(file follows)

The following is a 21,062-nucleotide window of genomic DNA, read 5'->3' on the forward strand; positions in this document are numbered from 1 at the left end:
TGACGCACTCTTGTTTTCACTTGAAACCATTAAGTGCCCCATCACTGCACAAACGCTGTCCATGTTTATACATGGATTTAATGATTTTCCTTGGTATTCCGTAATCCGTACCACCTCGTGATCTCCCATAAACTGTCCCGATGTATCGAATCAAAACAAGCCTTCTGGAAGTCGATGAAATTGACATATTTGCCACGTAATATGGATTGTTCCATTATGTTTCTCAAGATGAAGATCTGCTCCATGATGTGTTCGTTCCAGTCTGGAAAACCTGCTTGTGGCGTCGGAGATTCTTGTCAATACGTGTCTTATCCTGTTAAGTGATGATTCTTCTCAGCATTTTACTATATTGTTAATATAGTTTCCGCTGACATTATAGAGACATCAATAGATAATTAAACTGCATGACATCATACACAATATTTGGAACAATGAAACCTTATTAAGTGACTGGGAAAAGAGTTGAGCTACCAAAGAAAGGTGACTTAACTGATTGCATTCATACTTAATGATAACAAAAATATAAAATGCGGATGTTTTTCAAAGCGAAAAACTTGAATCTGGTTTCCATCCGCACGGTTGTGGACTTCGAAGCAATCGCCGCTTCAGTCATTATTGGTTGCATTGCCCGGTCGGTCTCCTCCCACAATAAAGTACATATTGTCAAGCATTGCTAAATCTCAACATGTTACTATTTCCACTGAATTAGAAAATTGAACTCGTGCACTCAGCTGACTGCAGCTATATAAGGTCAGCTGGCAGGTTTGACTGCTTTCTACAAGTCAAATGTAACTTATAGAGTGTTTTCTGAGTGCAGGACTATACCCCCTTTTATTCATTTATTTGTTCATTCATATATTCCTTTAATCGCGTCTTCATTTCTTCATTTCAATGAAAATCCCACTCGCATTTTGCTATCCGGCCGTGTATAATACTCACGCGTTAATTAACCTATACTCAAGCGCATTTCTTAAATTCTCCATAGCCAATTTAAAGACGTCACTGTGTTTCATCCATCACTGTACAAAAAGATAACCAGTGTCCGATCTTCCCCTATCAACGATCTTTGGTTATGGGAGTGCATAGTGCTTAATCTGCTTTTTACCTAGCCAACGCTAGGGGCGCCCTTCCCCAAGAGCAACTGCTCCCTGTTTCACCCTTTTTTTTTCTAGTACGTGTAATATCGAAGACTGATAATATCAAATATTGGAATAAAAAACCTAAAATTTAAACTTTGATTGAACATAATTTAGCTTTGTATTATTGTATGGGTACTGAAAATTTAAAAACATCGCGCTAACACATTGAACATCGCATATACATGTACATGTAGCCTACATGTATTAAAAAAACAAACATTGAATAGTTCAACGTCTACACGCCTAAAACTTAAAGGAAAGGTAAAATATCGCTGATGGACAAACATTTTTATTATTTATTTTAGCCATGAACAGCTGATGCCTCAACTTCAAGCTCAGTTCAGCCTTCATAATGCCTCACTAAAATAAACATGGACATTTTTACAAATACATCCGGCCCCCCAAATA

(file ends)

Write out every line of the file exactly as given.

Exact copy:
The following is a 21,062-nucleotide window of genomic DNA, read 5'->3' on the forward strand; positions in this document are numbered from 1 at the left end:
TGACGCACTCTTGTTTTCACTTGAAACCATTAAGTGCCCCATCACTGCACAAACGCTGTCCATGTTTATACATGGATTTAATGATTTTCCTTGGTATTCCGTAATCCGTACCACCTCGTGATCTCCCATAAACTGTCCCGATGTATCGAATCAAAACAAGCCTTCTGGAAGTCGATGAAATTGACATATTTGCCACGTAATATGGATTGTTCCATTATGTTTCTCAAGATGAAGATCTGCTCCATGATGTGTTCGTTCCAGTCTGGAAAACCTGCTTGTGGCGTCGGAGATTCTTGTCAATACGTGTCTTATCCTGTTAAGTGATGATTCTTCTCAGCATTTTACTATATTGTTAATATAGTTTCCGCTGACATTATAGAGACATCAATAGATAATTAAACTGCATGACATCATACACAATATTTGGAACAATGAAACCTTATTAAGTGACTGGGAAAAGAGTTGAGCTACCAAAGAAAGGTGACTTAACTGATTGCATTCATACTTAATGATAACAAAAATATAAAATGCGGATGTTTTTCAAAGCGAAAAACTTGAATCTGGTTTCCATCCGCACGGTTGTGGACTTCGAAGCAATCGCCGCTTCAGTCATTATTGGTTGCATTGCCCGGTCGGTCTCCTCCCACAATAAAGTACATATTGTCAAGCATTGCTAAATCTCAACATGTTACTATTTCCACTGAATTAGAAAATTGAACTCGTGCACTCAGCTGACTGCAGCTATATAAGGTCAGCTGGCAGGTTTGACTGCTTTCTACAAGTCAAATGTAACTTATAGAGTGTTTTCTGAGTGCAGGACTATACCCCCTTTTATTCATTTATTTGTTCATTCATATATTCCTTTAATCGCGTCTTCATTTCTTCATTTCAATGAAAATCCCACTCGCATTTTGCTATCCGGCCGTGTATAATACTCACGCGTTAATTAACCTATACTCAAGCGCATTTCTTAAATTCTCCATAGCCAATTTAAAGACGTCACTGTGTTTCATCCATCACTGTACAAAAAGATAACCAGTGTCCGATCTTCCCCTATCAACGATCTTTGGTTATGGGAGTGCATAGTGCTTAATCTGCTTTTTACCTAGCCAACGCTAGGGGCGCCCTTCCCCAAGAGCAACTGCTCCCTGTTTCACCCTTTTTTTTTCTAGTACGTGTAATATCGAAGACTGATAATATCAAATATTGGAATAAAAAACCTAAAATTTAAACTTTGATTGAACATAATTTAGCTTTGTATTATTGTATGGGTACTGAAAATTTAAAAACATCGCGCTAACACATTGAACATCGCATATACATGTACATGTAGCCTACATGTATTAAAAAAACAAACATTGAATAGTTCAACGTCTACACGCCTAAAACTTAAAGGAAAGGTAAAATATCGCTGATGGACAAACATTTTTATTATTTATTTTAGCCATGAACAGCTGATGCCTCAACTTCAAGCTCAGTTCAGCCTTCATAATGCCTCACTAAAATAAACATGGACATTTTTACAAATACATCCGGCCCCCCAAATA